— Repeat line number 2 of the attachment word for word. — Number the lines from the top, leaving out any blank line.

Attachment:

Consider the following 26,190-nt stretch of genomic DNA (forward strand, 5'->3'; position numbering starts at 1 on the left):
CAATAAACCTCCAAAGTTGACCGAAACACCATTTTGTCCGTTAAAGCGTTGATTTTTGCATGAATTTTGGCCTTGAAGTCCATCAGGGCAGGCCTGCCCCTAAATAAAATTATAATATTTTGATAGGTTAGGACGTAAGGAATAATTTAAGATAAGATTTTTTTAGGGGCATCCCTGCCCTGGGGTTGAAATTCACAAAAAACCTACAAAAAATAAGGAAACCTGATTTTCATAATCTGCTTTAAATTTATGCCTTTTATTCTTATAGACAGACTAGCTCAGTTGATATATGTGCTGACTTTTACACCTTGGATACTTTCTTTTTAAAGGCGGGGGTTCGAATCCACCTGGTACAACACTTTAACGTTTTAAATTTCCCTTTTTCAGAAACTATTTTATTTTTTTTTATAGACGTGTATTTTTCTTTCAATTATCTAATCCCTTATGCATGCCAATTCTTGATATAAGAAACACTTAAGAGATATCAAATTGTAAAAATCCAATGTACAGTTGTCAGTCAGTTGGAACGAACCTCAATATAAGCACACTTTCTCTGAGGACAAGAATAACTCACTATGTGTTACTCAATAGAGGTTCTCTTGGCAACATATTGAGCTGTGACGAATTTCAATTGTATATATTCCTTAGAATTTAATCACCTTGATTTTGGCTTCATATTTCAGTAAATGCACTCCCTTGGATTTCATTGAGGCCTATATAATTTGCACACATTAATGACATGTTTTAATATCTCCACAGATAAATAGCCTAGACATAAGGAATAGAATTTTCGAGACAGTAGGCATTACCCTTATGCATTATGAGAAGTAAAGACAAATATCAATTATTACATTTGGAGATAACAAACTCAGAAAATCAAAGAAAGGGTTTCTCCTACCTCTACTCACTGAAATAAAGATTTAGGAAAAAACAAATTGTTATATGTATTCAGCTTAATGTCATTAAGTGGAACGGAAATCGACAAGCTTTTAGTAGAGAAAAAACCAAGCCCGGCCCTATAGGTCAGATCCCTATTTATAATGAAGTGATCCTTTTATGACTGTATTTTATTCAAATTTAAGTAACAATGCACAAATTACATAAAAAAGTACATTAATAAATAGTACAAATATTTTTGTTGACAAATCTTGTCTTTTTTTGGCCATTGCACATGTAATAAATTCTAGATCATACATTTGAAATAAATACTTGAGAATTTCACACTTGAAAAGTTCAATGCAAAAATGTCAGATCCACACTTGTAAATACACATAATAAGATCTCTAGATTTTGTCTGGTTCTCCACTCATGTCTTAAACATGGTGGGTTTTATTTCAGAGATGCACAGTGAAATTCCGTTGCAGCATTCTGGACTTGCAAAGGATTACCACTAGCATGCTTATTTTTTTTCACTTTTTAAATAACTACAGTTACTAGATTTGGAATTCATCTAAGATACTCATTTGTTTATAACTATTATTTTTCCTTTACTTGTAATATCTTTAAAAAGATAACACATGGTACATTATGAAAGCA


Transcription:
CAATAAACCTCCAAAGTTGACCGAAACACCATTTTGTCCGTTAAAGCGTTGATTTTTGCATGAATTTTGGCCTTGAAGTCCATCAGGGCAGGCCTGCCCCTAAATAAAATTATAATATTTTGATAGGTTAGGACGTAAGGAATAATTTAAGATAAGATTTTTTTAGGGGCATCCCTGCCCTGGGGTTGAAATTCACAAAAAACCTACAAAAAATAAGGAAACCTGATTTTCATAATCTGCTTTAAATTTATGCCTTTTATTCTTATAGACAGACTAGCTCAGTTGATATATGTGCTGACTTTTACACCTTGGATACTTTCTTTTTAAAGGCGGGGGTTCGAATCCACCTGGTACAACACTTTAACGTTTTAAATTTCCCTTTTTCAGAAACTATTTTATTTTTTTTTATAGACGTGTATTTTTCTTTCAATTATCTAATCCCTTATGCATGCCAATTCTTGATATAAGAAACACTTAAGAGATATCAAATTGTAAAAATCCAATGTACAGTTGTCAGTCAGTTGGAACGAACCTCAATATAAGCACACTTTCTCTGAGGACAAGAATAACTCACTATGTGTTACTCAATAGAGGTTCTCTTGGCAACATATTGAGCTGTGACGAATTTCAATTGTATATATTCCTTAGAATTTAATCACCTTGATTTTGGCTTCATATTTCAGTAAATGCACTCCCTTGGATTTCATTGAGGCCTATATAATTTGCACACATTAATGACATGTTTTAATATCTCCACAGATAAATAGCCTAGACATAAGGAATAGAATTTTCGAGACAGTAGGCATTACCCTTATGCATTATGAGAAGTAAAGACAAATATCAATTATTACATTTGGAGATAACAAACTCAGAAAATCAAAGAAAGGGTTTCTCCTACCTCTACTCACTGAAATAAAGATTTAGGAAAAAACAAATTGTTATATGTATTCAGCTTAATGTCATTAAGTGGAACGGAAATCGACAAGCTTTTAGTAGAGAAAAAACCAAGCCCGGCCCTATAGGTCAGATCCCTATTTATAATGAAGTGATCCTTTTATGACTGTATTTTATTCAAATTTAAGTAACAATGCACAAATTACATAAAAAAGTACATTAATAAATAGTACAAATATTTTTGTTGACAAATCTTGTCTTTTTTTGGCCATTGCACATGTAATAAATTCTAGATCATACATTTGAAATAAATACTTGAGAATTTCACACTTGAAAAGTTCAATGCAAAAATGTCAGATCCACACTTGTAAATACACATAATAAGATCTCTAGATTTTGTCTGGTTCTCCACTCATGTCTTAAACATGGTGGGTTTTATTTCAGAGATGCACAGTGAAATTCCGTTGCAGCATTCTGGACTTGCAAAGGATTACCACTAGCATGCTTATTTTTTTTCACTTTTTAAATAACTACAGTTACTAGATTTGGAATTCATCTAAGATACTCATTTGTTTATAACTATTATTTTTCCTTTACTTGTAATATCTTTAAAAAGATAACACATGGTACATTATGAAAGCA